Yes, such wonderfully evocative terms—which we have so spectacularly failed to apply. Not that we don’t try to root out tyranny. We try so hard. It’s just that we miss about 97 percent of it, because we’re too busy cheering it on, or screaming at our version of Emmanuel Goldstein.

When you start to notice how tyranny, in recent times, and for fairly obvious reasons, prefers to call itself nice names like “tolerance,” “freedom,” “equality,” and most of all “progress,” which is itself Orwellian; and that our collective blind spot for progressive tyranny results from progressives occupying almost every position of (real) power in the government, which is quite Orwellian; and that all of this is generally considered to be an unremarkable state of affairs and not in the slightest bit Orwellian, which is astonishingly Orwellian; then, and only then, will you begin to see the scope of our failure.

“Uh, no, progressives have barely any power, because—” Right, I know, something something “Republicans in Congress.” Thank you, Noam Chomsky customer, for proving my point exactly: a democratic state is guided by public opinion (this is where you’re supposed to stop thinking, but we barrel on), public opinion is guided by teachers and journalists, and teachers and journalists are guided by college professors, and yet for some reason you, college-educated New York Times reader, are unable to identify the universities and the press as informal branches of the government, which they evidently are. Walter Lippmann is your man here: Public Opinion (1922) is a classic which everyone should read, and no one should read uncritically.

That the manufacture of consent is capable of great refinements no one, I think, denies. The process by which public opinions arise is certainly no less intricate than it has appeared in these pages, and the opportunities for manipulation open to anyone who understands the process are plain enough.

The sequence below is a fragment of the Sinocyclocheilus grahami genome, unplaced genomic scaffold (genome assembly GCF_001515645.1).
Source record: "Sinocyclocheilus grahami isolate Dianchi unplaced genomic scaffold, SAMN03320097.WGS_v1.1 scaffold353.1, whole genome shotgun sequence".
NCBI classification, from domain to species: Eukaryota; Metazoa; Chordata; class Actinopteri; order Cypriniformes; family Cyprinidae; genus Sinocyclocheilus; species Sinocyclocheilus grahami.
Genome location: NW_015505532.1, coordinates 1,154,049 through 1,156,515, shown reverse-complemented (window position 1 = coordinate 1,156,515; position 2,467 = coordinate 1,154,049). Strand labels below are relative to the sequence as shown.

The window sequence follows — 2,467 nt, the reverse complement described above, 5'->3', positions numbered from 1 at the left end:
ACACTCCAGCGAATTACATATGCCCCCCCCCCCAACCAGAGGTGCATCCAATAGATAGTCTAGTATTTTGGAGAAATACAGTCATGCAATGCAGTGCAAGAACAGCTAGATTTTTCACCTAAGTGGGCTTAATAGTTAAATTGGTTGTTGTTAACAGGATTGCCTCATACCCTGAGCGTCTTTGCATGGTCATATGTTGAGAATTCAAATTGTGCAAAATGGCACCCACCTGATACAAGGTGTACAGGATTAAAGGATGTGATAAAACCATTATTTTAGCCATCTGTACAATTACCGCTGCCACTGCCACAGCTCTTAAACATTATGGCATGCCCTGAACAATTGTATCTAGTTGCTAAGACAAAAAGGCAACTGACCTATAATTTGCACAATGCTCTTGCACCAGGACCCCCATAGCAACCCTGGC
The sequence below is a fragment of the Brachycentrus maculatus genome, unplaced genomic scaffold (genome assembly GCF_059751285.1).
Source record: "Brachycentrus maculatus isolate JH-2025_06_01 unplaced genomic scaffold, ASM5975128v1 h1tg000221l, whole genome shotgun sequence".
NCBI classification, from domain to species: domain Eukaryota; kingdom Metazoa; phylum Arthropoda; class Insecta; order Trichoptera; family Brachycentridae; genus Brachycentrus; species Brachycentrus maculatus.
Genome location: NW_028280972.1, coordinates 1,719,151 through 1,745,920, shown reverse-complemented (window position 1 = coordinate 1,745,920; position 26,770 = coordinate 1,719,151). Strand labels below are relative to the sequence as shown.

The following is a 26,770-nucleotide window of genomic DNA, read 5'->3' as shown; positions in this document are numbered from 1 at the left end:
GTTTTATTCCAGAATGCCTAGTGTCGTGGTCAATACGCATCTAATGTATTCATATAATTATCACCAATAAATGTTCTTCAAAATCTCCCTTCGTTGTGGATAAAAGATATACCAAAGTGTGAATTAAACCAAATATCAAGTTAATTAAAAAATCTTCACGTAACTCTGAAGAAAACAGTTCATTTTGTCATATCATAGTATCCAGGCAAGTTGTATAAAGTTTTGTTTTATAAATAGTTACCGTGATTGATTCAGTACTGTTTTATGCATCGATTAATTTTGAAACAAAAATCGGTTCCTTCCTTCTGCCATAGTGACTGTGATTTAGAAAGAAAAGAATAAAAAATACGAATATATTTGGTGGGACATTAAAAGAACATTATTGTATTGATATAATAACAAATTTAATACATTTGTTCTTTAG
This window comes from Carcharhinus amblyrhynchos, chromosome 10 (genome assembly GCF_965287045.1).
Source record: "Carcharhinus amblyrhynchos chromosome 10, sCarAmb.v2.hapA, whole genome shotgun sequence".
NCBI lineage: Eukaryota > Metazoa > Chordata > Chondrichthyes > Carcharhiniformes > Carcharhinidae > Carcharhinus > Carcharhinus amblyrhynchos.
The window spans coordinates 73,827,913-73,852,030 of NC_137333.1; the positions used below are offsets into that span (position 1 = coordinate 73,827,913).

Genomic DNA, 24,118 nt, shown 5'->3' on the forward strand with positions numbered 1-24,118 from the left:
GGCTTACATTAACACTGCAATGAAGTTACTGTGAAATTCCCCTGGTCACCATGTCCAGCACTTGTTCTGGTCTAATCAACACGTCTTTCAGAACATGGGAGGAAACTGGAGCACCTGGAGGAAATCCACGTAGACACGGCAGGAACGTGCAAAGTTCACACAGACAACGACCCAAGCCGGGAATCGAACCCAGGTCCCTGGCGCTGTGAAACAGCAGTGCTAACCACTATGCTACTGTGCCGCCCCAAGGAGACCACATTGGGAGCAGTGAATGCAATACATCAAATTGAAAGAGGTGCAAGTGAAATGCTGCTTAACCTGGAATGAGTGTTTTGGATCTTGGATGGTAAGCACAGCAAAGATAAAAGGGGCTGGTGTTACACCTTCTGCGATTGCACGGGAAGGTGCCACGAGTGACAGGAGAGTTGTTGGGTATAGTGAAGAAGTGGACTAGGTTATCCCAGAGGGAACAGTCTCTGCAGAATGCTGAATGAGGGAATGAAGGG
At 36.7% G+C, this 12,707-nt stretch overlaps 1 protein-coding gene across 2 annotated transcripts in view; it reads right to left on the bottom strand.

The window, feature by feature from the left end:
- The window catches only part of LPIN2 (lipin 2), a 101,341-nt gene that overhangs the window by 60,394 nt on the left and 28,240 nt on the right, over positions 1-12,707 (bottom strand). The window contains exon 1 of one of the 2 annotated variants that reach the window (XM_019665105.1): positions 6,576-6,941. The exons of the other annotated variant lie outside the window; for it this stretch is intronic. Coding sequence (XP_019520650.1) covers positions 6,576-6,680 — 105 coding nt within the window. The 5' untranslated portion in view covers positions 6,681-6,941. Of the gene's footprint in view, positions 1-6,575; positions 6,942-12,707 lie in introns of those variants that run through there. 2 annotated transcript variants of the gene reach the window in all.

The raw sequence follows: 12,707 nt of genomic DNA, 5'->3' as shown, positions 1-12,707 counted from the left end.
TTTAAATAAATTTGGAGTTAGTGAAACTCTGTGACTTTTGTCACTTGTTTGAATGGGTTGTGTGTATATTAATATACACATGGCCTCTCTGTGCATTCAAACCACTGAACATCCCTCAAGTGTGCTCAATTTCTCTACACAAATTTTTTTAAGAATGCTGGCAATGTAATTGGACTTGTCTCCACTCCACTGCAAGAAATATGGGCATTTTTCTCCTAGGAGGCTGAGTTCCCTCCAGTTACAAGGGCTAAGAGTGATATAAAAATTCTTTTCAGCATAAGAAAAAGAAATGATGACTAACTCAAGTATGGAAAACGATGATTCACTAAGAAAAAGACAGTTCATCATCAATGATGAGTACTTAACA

The creation of consent is not a new art. It is a very old one which was supposed to have died out with the appearance of democracy. But it has not died out. It has, in fact, improved enormously in technic, because it is now based on analysis rather than on rule of thumb. And so, as a result of psychological research, coupled with the modern means of communication, the practice of democracy has turned a corner. A revolution is taking place, infinitely more significant than any shifting of economic power.

Within the life of the generation now in control of affairs, persuasion has become a self-conscious art and a regular organ of popular government. None of us begins to understand the consequences, but it is no daring prophecy to say that the knowledge of how to create consent will alter every political calculation and modify every political premise. Under the impact of propaganda, not necessarily in the sinister meaning of the word alone, the old constants of our thinking have become variables. It is no longer possible, for example, to believe in the original dogma of democracy; that the knowledge needed for the management of human affairs comes up spontaneously from the human heart. Where we act on that theory we expose ourselves to self-deception, and to forms of persuasion that we cannot verify. It has been demonstrated that we cannot rely upon intuition, conscience, or the accidents of casual opinion if we are to deal with the world beyond our reach.